Upton said his clients, whose second child was born Aug. 4, were most recently denied an accurate birth certificate Aug. 5. Upton believes the high court’s June 26 ruling in Obergefell v. Hodges, along with a subsequent order from Garcia enjoining state officials from enforcing Texas’ same-sex marriage ban, require that the state allow gay couples to have both names on birth certificates.

Also writing a letter to Garcia on Friday was Elizabeth Brenner, an attorney for William Kenneth Wallace, who’s been denied a death certificate listing him as his late husband’s spouse. According to Brenner’s letter, Wallace has gone to the health department’s vital statistics office numerous times in person over the last month and a half, but each time he was turned away — most recently on July 27.

Brenner’s letter requests permission to appear at the contempt hearing as an interested party.

As you may recall, there was some motion in the Lege to fix birth certificates for children of same-sex couples, but it didn’t make it through. I’d rather we had a legislative fix for this than a judicial one, but what matters is getting it fixed. We’ll see what Judge Garcia thinks of all this. The Dallas Voice has more.

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  1. mollusk says:

    I read the motion to reconsider. I am a lawyer. I am deeply embarrassed that our attorney general not only rendered the advice that his office apparently did, but that it continues to insist that it is right in doing so. I would be deeply surprised if this policy wasn’t with Ken Paxton’s express approval, if not his express orders.

    One line in the response really pops out: “This underlying, closed proceeding (DeLeon) is about the legality of same-sex marriage in Texas, not whether the U. S. Supreme Court’s order in Obergefell applies retroactively to death certificates.” They then try to weasel out by granting the one amended death certificate specifically ordered; somehow I seriously doubt that the others have been – though I can’t tell from looking at the court’s docket entries today (Saturday).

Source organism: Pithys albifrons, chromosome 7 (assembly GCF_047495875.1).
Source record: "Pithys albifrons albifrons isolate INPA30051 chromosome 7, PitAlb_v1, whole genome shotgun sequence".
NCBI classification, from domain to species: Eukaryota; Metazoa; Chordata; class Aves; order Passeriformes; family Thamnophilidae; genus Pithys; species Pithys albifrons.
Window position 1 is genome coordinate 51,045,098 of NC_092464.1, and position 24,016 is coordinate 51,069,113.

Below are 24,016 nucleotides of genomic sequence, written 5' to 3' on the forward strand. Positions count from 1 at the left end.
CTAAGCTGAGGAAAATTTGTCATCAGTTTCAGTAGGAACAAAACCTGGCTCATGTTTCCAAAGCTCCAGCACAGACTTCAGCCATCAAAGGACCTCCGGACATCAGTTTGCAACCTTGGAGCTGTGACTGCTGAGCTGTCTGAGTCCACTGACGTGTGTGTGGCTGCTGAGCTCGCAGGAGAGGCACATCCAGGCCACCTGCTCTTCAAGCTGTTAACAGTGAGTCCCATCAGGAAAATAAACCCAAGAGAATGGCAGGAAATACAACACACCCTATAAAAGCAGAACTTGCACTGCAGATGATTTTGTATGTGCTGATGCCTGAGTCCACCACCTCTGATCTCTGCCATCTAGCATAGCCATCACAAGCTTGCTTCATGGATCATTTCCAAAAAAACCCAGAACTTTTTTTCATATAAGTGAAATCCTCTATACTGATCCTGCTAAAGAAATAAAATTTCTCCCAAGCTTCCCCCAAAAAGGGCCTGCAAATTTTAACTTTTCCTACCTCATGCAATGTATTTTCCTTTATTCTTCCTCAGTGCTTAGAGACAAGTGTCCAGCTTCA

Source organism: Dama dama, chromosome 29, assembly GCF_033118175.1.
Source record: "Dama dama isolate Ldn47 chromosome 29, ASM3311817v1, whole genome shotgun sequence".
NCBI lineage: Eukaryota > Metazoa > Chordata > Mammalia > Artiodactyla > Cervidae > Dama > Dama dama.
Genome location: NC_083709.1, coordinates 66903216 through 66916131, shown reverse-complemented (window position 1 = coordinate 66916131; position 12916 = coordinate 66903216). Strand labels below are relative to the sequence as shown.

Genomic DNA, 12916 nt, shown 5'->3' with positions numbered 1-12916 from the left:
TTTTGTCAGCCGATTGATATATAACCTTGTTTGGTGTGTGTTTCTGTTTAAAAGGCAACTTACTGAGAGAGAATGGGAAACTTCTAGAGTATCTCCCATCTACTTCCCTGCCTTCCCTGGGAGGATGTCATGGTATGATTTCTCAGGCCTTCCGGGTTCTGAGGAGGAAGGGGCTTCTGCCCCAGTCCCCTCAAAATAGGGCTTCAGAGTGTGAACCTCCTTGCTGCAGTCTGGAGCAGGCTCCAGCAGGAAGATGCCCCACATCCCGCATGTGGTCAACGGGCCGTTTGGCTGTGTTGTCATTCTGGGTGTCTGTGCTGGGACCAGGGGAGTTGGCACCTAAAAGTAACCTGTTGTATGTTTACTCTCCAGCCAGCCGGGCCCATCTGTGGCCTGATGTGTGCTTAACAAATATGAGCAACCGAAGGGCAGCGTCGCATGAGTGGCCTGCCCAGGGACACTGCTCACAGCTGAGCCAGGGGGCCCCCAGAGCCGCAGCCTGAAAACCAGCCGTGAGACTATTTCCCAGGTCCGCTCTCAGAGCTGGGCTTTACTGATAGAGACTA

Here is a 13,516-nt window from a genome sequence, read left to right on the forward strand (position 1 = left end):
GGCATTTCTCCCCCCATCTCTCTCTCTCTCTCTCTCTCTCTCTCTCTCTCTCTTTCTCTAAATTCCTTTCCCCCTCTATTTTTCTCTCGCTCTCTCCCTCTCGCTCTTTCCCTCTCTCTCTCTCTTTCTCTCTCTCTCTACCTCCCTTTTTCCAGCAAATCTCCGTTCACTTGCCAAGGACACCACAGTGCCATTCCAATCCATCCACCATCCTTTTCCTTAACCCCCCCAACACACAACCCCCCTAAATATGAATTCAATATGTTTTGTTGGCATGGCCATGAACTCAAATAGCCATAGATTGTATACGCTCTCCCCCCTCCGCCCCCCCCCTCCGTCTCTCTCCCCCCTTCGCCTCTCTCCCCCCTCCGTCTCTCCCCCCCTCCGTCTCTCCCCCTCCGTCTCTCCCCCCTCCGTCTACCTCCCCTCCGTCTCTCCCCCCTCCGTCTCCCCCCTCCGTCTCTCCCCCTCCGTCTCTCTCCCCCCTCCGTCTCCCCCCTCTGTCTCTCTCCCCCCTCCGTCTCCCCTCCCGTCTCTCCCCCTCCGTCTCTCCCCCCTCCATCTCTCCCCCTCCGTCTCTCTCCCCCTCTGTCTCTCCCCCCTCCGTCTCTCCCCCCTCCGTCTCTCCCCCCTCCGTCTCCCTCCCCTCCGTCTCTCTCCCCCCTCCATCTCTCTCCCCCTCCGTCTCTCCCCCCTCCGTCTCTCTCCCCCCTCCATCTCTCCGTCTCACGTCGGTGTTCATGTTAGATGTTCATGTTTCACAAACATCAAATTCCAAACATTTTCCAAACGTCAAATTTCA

James Obergefell brought suit specifically to be listed as a surviving spouse on John Arthur’s death certificate; they were legally married out of state at a time when Ohio did not recognize same sex marriage.

    Here in Texas, Judge Garza’s original opinion in DeLeon said: “The Court enjoins Defendants from enforcing Article I, Section 32 of the Texas Constitution, any related provisions in the Texas Family Code, and any other laws or regulations prohibiting a person from marrying another person of the same sex or recognizing same-sex marriage.” In a footnote, he emphasized that it was not limited to just the parties to that case.

    The final judgment he signed on July 7 says: “Any Texas law denying same-sex couples the right to marry, including Article I, §32 of the Texas Constitution, any related provisions in the Texas Family Code, AND ANY OTHER LAWS OR REGULATIONS prohibiting a person from marrying another person of the same sex or RECOGNIZING SAME-SEX MARRIAGE, violate the Due Process and Equal Protection Clauses of the Fourteenth Amendment to the United States Constitution and 42 U.S.C. §1983; (and) Defendants are permanently enjoined from enforcing Texas’s laws prohibiting same-sex marriage…” (my emphasis).

    Mr. Stone-Hoskins’ most recent attempts to get the amended certificate even attached a copy of the Obergefell opinion.

    I just don’t know how it could possibly be clearer. I truly feel sorry for the assistant AGs tasked with submitting that “we’re not sure if these particular angels were dancing on the head of that particular pin” response and appearing before Judge Garza. That ought to be one very interesting contempt hearing.

    I wonder what the over/under is on Ken Paxton personally showing up, as ordered.

  2. David Fairfield says:

    Paxton should just shut up. He’s making it worse for himself by claiming he did not personally refuse the document, but advised the state health department on the matter ( the result of which the document change was denied ). Furthermore, he is claiming a problem of a retroactive nature which does not exist. He knows the law, he’s deliberately giving orders to decline a dying mans request to put his affairs in order, just because he is gay. The document would not have been amended without a direct court order to do so, and then it happened within a day…which means that it could have been done 30 days ago when first requested (they did cash his check, though). This poor man could have had 30 of his 60 to 90 days left to live with peace of mind instead of this added stress. What an incredible injustice just for personal spite. The contempt hearing absolutely should take place. I don’t know that of all the heartless hateful things happening as a result of ssm, that this is’t the worst thing. So far.